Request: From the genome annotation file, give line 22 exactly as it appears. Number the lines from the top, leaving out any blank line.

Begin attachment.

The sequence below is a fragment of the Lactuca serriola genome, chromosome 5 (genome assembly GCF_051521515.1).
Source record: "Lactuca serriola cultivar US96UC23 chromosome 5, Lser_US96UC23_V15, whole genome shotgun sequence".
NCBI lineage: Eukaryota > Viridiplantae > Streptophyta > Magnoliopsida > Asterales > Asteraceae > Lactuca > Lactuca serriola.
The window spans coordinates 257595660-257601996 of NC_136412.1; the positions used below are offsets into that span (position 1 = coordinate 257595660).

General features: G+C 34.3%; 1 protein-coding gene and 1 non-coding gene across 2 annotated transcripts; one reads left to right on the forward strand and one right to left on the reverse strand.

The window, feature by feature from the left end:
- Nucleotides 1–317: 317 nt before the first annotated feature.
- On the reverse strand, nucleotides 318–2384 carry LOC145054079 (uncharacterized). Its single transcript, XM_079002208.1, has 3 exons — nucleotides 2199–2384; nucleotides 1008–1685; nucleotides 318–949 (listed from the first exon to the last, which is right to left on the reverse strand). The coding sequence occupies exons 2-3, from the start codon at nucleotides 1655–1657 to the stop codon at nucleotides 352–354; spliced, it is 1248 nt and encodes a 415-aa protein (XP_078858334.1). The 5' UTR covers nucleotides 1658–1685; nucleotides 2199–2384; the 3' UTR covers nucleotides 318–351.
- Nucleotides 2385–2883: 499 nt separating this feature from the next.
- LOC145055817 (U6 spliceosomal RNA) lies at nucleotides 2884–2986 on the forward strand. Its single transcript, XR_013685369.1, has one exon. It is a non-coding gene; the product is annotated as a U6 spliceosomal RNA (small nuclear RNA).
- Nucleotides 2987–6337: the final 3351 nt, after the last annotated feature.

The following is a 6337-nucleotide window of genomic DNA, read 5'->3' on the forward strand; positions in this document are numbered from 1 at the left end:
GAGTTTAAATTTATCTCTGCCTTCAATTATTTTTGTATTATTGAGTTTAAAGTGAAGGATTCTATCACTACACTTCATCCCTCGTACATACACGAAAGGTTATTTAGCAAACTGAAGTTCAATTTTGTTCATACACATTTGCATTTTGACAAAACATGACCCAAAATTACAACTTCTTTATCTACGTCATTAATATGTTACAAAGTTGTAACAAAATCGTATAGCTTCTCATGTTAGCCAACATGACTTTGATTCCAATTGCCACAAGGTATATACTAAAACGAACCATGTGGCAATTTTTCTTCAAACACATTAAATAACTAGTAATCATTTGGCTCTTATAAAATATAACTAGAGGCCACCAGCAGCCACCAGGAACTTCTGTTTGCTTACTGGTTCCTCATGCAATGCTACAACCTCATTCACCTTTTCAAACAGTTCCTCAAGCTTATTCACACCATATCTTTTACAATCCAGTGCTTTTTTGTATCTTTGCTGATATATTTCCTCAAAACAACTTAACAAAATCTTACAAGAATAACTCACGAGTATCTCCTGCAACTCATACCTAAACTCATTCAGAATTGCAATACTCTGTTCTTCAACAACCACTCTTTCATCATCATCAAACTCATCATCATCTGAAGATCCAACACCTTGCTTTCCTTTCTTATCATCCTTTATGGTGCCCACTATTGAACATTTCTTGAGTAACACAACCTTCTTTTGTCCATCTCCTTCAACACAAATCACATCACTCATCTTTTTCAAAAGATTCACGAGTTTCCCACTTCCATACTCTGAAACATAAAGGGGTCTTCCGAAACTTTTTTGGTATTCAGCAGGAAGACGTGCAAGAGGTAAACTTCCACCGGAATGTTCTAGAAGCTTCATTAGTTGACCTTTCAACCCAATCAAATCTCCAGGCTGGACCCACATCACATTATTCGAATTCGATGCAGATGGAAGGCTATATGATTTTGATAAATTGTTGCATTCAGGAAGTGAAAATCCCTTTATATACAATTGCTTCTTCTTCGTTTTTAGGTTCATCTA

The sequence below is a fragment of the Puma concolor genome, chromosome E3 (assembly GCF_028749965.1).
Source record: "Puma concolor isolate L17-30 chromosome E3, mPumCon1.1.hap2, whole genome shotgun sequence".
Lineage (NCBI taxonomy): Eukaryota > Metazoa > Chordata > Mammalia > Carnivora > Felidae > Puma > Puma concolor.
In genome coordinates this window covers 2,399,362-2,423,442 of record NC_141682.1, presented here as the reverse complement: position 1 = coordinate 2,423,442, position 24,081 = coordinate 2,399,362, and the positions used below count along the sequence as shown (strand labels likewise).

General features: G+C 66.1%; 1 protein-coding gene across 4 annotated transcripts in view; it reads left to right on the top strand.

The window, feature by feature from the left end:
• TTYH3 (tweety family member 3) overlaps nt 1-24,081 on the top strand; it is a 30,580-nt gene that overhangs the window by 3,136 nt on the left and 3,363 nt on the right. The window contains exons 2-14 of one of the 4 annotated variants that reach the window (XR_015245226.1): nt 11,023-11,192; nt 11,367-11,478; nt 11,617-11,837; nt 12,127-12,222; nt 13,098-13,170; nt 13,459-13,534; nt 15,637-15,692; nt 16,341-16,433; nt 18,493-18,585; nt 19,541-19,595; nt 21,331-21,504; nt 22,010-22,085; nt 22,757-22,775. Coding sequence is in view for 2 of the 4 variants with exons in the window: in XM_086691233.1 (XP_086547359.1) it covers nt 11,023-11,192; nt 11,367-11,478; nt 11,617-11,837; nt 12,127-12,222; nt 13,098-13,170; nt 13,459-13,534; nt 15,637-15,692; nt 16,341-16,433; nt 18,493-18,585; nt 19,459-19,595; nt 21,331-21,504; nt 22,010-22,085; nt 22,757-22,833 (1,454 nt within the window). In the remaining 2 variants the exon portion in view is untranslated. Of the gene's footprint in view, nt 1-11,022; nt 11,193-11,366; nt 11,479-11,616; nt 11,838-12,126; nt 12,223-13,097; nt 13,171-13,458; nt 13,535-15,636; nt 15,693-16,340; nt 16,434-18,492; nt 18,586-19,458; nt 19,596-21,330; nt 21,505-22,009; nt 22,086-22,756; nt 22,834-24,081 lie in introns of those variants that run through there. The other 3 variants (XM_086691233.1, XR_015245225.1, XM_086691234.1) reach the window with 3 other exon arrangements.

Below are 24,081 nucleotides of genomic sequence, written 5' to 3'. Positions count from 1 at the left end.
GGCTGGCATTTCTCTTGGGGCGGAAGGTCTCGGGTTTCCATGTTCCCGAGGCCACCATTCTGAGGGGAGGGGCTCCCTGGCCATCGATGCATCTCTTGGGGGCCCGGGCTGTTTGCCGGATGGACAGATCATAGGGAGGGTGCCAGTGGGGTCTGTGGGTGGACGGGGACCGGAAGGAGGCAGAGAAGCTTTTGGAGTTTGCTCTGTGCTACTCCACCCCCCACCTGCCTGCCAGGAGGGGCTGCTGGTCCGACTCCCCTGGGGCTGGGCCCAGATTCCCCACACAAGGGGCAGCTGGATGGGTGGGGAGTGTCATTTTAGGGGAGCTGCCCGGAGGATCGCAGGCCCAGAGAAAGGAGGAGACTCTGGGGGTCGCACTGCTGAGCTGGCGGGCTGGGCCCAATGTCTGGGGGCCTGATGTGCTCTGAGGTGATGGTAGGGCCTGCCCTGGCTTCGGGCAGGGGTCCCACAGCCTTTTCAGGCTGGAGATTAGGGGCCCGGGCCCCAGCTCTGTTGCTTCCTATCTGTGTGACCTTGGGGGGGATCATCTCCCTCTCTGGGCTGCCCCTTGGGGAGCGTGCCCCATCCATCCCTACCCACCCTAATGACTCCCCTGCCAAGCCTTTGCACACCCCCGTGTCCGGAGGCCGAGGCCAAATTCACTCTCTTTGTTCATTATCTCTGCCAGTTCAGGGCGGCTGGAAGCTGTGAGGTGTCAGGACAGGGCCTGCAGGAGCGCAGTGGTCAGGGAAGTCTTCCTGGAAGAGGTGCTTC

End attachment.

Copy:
GGCTGGCATTTCTCTTGGGGCGGAAGGTCTCGGGTTTCCATGTTCCCGAGGCCACCATTCTGAGGGGAGGGGCTCCCTGGCCATCGATGCATCTCTTGGGGGCCCGGGCTGTTTGCCGGATGGACAGATCATAGGGAGGGTGCCAGTGGGGTCTGTGGGTGGACGGGGACCGGAAGGAGGCAGAGAAGCTTTTGGAGTTTGCTCTGTGCTACTCCACCCCCCACCTGCCTGCCAGGAGGGGCTGCTGGTCCGACTCCCCTGGGGCTGGGCCCAGATTCCCCACACAAGGGGCAGCTGGATGGGTGGGGAGTGTCATTTTAGGGGAGCTGCCCGGAGGATCGCAGGCCCAGAGAAAGGAGGAGACTCTGGGGGTCGCACTGCTGAGCTGGCGGGCTGGGCCCAATGTCTGGGGGCCTGATGTGCTCTGAGGTGATGGTAGGGCCTGCCCTGGCTTCGGGCAGGGGTCCCACAGCCTTTTCAGGCTGGAGATTAGGGGCCCGGGCCCCAGCTCTGTTGCTTCCTATCTGTGTGACCTTGGGGGGGATCATCTCCCTCTCTGGGCTGCCCCTTGGGGAGCGTGCCCCATCCATCCCTACCCACCCTAATGACTCCCCTGCCAAGCCTTTGCACACCCCCGTGTCCGGAGGCCGAGGCCAAATTCACTCTCTTTGTTCATTATCTCTGCCAGTTCAGGGCGGCTGGAAGCTGTGAGGTGTCAGGACAGGGCCTGCAGGAGCGCAGTGGTCAGGGAAGTCTTCCTGGAAGAGGTGCTTC